What is she, like, 12 years-old?

6) Roy Batty: Rutger Hauer basically became a screen legend off this performance. He was good in nearly everything afterward (nearly everything—important caveat, there), but nothing ever matched his transcendent turn in Blade Runner, in which, he handily steals the movie and delivers a monologue that can still choke me up, no matter how many times I’ve seen it. There has never been a performance like it from a villain.

If it was made today: He’d be played by some badass hip hop star. Probably 50 Cent. Hey, gotta get the “urban” audience in the theater somehow, right?

7) The monologue: “I’ve seen things you people wouldn’t believe. Attack ships on fire off the shoulder of Orion. I watched C-beams glitter in the dark near the Tannhauser gate. All those moments will be lost in time… like tears in rain… Time to die. “

If it was made today: “Time to die, motherfucker!”

8) The ending:  Spoiler Alert: Batty spared Dekkard’s life as his own runs out. The replicant does have empathy.

If it was made today: After a fierce, wire-work-heavy martial arts fight, Will Smith says, “Aw HELL no!” and impales Batty and sends him off the edge of the Tyrell building into CGI oblivion. Ditto Tatum, except rather than deliver a line he just blinks uncomprehendingly at the camera.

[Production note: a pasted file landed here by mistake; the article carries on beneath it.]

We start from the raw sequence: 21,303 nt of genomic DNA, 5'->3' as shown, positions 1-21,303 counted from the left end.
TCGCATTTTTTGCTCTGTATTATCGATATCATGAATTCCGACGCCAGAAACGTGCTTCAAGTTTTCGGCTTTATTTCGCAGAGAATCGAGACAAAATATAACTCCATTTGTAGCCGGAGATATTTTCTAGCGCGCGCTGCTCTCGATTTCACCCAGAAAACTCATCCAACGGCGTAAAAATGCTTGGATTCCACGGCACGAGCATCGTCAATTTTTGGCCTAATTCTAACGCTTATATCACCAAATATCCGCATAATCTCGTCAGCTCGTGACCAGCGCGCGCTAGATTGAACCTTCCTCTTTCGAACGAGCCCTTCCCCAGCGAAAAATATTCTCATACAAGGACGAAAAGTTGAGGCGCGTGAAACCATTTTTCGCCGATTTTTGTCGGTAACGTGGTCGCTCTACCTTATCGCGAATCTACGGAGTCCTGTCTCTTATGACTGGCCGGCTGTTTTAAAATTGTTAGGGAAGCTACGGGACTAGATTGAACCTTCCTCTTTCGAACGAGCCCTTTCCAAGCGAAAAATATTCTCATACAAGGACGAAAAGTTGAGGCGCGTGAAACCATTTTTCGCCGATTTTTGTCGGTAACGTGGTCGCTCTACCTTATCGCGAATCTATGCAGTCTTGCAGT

9) Explosions: There are none.

If it were made today: Dekkard and Batty both wield mini-grenade launchers that lay waste to the Tyrell building before they fight mano a mano. There would be a lot more before that point, though.

Explosions make everything better, right?

10) The ending: Whether you like the studio-mandated ending that recycles footage from The Shining, showing a bucolic forest or not, the movie ends the same way: Dekkard and Rachel flee to live out whatever remaining time they have with one another.

If it were made today: “Rick! It was a lie! Tyrell only said I was a replicant to boost sales!” “I knew it baby. No way anything artificial can be as beautiful as you!” “That doesn’t mean I can’t be your ‘pleasure model,’ though.” “Lady, you are something.” Cue theme song by Rihanna.

So, yeah, think about that and ponder the bullet we all collectively dodged.